The glomerular filtration rate (GFR) quantifies the rate at which filtered fluids are processed by the kidneys. By medical consensus, a GFR of 10 is deemed “early” for dialysis. But recently, the number of elderly people (those 75 and over) who started dialysis when their GFR was lower than 10 increased from 1 in 4 (in 1996) to more than 6 in 10 (in 2009), according to an article at The Journal of the American Medical Association.
It is suggested that with medics receiving a referral fee from dialysis centres, patients were being referred sooner than necessary. Whether or not this is a factor, the article says that early introduction to dialysis is not justified. Elderly patients with age related decreases in muscle mass may have higher GFR due to this problem instead. And being subjected to dialysis can lead to a higher risk of death, while a controlled trial found no benefit from starting dialysis early. Indeed the article stated that for those over 80, they were more likely to die from other causes before starting dialysis.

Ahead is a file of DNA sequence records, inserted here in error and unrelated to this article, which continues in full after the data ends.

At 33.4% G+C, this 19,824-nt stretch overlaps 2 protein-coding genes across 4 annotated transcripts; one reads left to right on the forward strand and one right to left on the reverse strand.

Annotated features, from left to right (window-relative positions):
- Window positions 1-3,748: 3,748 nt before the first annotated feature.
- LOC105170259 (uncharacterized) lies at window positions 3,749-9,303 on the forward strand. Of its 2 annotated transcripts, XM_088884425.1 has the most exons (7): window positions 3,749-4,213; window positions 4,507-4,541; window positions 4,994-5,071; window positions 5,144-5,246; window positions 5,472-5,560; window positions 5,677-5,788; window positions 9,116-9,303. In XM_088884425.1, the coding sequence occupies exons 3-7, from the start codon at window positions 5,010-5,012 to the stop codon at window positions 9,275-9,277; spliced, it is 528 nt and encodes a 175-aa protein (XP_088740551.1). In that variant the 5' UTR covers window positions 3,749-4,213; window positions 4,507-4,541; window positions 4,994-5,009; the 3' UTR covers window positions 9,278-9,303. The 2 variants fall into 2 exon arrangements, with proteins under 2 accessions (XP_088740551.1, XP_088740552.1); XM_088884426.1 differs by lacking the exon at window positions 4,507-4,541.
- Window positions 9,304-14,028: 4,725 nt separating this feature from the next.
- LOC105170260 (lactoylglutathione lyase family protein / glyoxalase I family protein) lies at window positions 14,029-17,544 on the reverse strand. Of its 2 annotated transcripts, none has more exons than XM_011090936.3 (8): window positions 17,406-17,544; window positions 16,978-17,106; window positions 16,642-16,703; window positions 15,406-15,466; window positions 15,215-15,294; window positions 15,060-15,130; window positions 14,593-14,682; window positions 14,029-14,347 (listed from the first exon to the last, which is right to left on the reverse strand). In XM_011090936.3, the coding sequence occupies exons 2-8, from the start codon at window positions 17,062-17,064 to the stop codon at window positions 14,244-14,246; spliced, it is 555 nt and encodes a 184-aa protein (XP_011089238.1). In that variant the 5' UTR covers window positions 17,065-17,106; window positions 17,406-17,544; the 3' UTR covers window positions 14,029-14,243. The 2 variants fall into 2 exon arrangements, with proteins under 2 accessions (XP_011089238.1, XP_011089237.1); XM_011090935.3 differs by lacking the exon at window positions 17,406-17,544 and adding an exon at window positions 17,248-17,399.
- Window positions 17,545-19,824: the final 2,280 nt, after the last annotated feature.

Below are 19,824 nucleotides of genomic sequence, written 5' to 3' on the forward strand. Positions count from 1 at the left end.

The article ends with the following statement:
"The public perception that pursuit of dialysis is always in patients' best interest should be replaced by a more realistic view of the “sad truth” about early dialysis initiation in elderly patients."